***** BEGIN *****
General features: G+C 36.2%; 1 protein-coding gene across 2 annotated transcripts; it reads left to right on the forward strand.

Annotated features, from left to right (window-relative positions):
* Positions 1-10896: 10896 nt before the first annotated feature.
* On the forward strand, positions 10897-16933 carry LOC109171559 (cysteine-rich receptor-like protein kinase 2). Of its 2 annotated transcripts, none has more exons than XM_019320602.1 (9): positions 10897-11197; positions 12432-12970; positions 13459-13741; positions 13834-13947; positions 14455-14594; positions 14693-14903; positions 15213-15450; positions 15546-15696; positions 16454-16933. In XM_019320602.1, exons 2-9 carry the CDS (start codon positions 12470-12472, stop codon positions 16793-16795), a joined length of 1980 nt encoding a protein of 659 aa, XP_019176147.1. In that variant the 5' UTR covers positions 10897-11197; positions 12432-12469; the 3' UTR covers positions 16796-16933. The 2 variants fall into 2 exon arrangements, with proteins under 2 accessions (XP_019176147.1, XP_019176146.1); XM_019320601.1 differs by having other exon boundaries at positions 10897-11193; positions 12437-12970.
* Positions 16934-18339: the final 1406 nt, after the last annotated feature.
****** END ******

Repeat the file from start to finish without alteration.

General features: G+C 36.2%; 1 protein-coding gene across 2 annotated transcripts; it reads left to right on the forward strand.

Annotated features, from left to right (window-relative positions):
* Positions 1-10896: 10896 nt before the first annotated feature.
* On the forward strand, positions 10897-16933 carry LOC109171559 (cysteine-rich receptor-like protein kinase 2). Of its 2 annotated transcripts, none has more exons than XM_019320602.1 (9): positions 10897-11197; positions 12432-12970; positions 13459-13741; positions 13834-13947; positions 14455-14594; positions 14693-14903; positions 15213-15450; positions 15546-15696; positions 16454-16933. In XM_019320602.1, exons 2-9 carry the CDS (start codon positions 12470-12472, stop codon positions 16793-16795), a joined length of 1980 nt encoding a protein of 659 aa, XP_019176147.1. In that variant the 5' UTR covers positions 10897-11197; positions 12432-12469; the 3' UTR covers positions 16796-16933. The 2 variants fall into 2 exon arrangements, with proteins under 2 accessions (XP_019176147.1, XP_019176146.1); XM_019320601.1 differs by having other exon boundaries at positions 10897-11193; positions 12437-12970.
* Positions 16934-18339: the final 1406 nt, after the last annotated feature.